Thanks to progress made in biotechnology, the so-called second generation vaccines are now more effective, safer and less costly. A European partnership set up in the context of the BRIDGE programme has made it possible to develop vaccines produced through this new technology, the purpose of which is to combat a disease which affects several animal species, namely the parvoviruses affecting dogs, pigs and minks
Although they can also affect humans (for
example, parvovirus B19 is responsible for a childhood disease with
symptoms similar to those of German measles), parvoviruses pose
above all serious veterinary problems, particularly where pig farming
is concerned, which is an agricultural sector of prime economic
importance. Parvoviruses also affect domestic animals, such as cats
and dogs, and species such as minks, which are farmed in the Nordic
In this area, the value of traditional vaccination techniques based on inactivated viruses is questionable in terms of their reliability, production difficulties, and cost. That is why three teams of European researchers - Spanish, Dutch and Danish - got together in 1991, as part of the Community BRIDGE programme, to devise "second generation" veterinary vaccines, specifically for infections from parvoviruses, which could be used without risk on a large scale.
"This new generation of vaccines, a direct result of recent progress in genetic engineering, is characterised by the fact that it consists uniquely of antigens belonging to the virus capsid, i.e. all the proteins which form the viral coat, and yet provokes an immune response which is identical to that of traditional vaccines," explains Ignacio Casal, project coordinator. "Unlike the latter, the new vaccines are safer because the capsids do not contain any DNA - the basis for the virus's reproductive system - which eliminates the certainly minimal, but nevertheless real, risk of an unwanted multiplication of the virus. This technique also has another significant advantage: we can produce considerable quantities of antigens from in vitro cultures of insect cells in a very economical manner."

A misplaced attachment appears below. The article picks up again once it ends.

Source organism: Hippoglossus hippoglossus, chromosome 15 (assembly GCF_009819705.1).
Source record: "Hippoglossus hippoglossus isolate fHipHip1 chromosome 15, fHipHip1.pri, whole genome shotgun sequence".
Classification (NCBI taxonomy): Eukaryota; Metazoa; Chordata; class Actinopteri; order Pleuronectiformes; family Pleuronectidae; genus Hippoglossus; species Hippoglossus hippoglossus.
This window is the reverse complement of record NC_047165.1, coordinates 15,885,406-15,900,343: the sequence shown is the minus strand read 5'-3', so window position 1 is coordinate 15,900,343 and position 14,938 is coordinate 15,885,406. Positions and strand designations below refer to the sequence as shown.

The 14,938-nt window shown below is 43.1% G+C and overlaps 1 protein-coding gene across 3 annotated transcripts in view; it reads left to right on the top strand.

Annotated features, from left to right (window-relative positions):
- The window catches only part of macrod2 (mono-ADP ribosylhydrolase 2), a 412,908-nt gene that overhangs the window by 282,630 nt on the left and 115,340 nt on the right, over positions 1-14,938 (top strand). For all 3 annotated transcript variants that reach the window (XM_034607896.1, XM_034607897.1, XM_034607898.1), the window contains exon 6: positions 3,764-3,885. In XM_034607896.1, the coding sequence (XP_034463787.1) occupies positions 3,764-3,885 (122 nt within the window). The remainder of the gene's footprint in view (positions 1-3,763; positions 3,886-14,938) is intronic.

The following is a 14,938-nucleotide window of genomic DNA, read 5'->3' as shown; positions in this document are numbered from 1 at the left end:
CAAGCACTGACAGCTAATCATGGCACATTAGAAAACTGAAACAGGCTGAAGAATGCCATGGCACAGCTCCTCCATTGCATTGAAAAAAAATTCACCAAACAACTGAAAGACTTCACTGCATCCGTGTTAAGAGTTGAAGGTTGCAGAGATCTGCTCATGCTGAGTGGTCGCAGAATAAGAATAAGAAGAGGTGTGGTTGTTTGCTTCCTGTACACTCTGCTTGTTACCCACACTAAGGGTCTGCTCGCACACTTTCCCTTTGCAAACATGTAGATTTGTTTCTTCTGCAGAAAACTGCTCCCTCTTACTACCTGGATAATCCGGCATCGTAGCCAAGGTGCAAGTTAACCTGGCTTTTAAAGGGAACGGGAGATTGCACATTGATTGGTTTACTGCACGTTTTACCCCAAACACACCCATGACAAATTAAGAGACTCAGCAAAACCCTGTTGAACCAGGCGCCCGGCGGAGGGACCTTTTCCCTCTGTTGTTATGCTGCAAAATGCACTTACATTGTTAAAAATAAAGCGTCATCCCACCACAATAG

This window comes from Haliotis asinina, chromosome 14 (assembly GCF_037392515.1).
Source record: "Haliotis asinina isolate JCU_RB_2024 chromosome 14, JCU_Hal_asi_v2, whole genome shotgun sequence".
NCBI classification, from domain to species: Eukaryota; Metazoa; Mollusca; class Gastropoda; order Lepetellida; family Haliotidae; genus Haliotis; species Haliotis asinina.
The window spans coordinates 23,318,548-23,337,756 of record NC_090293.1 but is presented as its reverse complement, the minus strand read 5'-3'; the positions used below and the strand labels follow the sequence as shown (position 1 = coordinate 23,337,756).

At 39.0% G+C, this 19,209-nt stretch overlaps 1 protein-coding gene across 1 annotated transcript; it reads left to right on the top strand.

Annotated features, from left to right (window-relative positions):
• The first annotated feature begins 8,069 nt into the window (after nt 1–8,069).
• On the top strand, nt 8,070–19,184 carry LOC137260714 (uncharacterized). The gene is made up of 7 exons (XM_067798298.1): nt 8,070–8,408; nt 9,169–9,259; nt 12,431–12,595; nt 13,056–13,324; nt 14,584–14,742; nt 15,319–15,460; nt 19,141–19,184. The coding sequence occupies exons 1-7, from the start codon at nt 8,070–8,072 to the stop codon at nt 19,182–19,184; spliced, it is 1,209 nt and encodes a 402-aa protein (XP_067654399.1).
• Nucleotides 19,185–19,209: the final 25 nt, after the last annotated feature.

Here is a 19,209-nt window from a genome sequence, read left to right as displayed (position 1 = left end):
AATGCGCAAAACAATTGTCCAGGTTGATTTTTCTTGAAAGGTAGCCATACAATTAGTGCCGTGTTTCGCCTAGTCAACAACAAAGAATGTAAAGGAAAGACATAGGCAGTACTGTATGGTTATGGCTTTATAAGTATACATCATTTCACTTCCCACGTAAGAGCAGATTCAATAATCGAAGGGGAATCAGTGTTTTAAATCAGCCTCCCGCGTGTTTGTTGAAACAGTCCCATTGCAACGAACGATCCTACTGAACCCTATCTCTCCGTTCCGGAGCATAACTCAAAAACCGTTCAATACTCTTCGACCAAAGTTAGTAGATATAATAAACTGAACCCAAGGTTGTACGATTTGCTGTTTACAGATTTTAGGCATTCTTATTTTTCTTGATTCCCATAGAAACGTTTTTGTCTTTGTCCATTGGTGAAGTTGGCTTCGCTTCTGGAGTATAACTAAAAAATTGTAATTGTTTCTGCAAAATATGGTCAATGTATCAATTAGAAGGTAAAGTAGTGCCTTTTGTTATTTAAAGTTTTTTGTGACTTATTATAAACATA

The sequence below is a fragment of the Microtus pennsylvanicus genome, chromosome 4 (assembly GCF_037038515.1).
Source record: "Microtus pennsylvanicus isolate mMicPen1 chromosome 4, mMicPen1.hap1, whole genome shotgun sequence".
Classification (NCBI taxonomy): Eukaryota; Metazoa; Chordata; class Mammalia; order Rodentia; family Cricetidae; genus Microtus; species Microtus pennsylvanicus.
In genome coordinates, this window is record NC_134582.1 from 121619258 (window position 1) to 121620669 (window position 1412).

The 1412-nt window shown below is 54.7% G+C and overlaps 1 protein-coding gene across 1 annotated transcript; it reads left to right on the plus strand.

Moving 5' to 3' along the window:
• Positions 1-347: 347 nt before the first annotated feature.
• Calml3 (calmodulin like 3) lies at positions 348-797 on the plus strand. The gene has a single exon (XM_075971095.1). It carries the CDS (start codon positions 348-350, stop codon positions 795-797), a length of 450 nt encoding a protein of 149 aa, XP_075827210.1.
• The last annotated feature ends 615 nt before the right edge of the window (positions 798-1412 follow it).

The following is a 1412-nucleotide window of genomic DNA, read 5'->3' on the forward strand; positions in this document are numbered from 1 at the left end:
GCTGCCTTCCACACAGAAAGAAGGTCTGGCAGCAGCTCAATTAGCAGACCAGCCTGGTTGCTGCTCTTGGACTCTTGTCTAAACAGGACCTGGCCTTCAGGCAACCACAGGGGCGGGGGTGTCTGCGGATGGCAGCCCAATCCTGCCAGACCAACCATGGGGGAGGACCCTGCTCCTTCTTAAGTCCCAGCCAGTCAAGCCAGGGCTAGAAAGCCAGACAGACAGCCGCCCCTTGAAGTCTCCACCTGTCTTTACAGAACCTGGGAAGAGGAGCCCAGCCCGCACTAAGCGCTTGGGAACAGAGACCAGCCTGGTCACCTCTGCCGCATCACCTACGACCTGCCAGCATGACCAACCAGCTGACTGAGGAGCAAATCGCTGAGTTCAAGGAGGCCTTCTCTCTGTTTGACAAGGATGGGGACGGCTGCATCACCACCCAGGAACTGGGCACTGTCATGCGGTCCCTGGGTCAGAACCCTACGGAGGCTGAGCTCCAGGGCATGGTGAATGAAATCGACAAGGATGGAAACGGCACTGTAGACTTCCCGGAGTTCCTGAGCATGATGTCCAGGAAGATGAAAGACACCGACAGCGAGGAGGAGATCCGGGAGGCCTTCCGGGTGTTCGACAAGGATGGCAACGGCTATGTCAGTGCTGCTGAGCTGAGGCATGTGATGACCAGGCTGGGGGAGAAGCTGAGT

Proteins rather than DNA
"When the project started, however, the development of such vaccines was still beset with major difficulties as regards production techniques," stresses Ignacio Casal. "In parallel with work carried out in this context in human medicine - several second generation vaccines against human viruses are now available - we successfully concentrated our work on the veterinary field. The project thus culminated in the creation of three specific vaccines to combat parvoviruses of pigs, minks and dogs."
The first synthetic vaccine
One other significant advance made during the project deserves to be mentioned. While the first two vaccines - for pigs and minks - are obtained from capsids extracted directly from insect cell cultures, the third, for dogs, is produced from small synthetic elements of these proteins. "Major research groups have been trying to develop this technique without much success for more than two years," continues the project coordinator. "This synthetic vaccine, which is capable of giving total protection to an animal, is thus a first in its field".
The economic results of the project ase also quite significant: a patent has been filed for each type of vaccine and their commercial launch is now being negotiated.